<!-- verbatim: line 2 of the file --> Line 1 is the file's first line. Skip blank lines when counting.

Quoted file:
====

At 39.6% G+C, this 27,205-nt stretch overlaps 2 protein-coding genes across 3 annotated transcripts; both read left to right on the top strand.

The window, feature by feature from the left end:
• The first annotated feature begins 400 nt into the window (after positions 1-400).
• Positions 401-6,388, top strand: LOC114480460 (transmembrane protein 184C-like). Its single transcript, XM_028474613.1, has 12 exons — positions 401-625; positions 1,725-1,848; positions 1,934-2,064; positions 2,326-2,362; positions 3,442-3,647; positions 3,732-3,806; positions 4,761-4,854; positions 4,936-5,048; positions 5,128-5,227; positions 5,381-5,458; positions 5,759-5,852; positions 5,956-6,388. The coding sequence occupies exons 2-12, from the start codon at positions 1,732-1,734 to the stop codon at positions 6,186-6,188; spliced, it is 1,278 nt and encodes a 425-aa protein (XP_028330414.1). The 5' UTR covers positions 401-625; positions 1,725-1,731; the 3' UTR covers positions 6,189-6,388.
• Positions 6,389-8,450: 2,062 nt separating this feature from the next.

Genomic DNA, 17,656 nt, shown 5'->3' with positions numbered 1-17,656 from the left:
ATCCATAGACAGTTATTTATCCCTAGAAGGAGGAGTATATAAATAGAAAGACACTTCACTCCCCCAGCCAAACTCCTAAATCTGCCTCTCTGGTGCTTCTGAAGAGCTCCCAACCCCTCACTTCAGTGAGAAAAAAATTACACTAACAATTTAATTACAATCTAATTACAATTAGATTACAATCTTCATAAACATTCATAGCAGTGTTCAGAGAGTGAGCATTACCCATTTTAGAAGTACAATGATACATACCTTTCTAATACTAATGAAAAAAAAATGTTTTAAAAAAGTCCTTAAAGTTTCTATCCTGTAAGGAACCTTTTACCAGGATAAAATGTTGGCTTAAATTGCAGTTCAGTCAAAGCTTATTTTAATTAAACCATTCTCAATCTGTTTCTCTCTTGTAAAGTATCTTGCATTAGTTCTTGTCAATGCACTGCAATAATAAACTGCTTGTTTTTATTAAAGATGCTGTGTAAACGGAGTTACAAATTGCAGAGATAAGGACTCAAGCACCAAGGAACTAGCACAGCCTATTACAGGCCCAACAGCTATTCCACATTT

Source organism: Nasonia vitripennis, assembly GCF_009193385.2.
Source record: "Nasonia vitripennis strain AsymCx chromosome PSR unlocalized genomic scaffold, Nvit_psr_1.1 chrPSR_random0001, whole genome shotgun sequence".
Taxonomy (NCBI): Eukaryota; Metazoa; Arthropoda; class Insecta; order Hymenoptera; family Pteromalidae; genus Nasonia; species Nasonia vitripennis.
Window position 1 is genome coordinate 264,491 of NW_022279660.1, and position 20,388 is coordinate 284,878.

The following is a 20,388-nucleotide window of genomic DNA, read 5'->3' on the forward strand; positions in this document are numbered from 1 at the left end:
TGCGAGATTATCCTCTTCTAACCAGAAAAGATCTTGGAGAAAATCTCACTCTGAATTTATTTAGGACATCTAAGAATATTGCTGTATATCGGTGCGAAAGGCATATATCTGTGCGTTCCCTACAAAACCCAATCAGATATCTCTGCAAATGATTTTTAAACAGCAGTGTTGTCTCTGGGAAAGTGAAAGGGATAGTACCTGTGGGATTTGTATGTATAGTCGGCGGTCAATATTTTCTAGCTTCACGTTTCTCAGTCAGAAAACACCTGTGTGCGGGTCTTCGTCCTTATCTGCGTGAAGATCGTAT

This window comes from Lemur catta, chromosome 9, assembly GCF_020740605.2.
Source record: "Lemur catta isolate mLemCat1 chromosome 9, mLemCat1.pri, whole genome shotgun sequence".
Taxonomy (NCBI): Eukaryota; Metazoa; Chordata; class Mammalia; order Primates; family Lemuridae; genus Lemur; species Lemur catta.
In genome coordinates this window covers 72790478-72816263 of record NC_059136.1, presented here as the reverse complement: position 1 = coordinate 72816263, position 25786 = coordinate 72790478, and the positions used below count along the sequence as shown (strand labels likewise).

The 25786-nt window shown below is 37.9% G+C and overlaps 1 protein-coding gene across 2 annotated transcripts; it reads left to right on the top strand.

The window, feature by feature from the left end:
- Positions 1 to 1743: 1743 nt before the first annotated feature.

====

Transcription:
The window, feature by feature from the left end: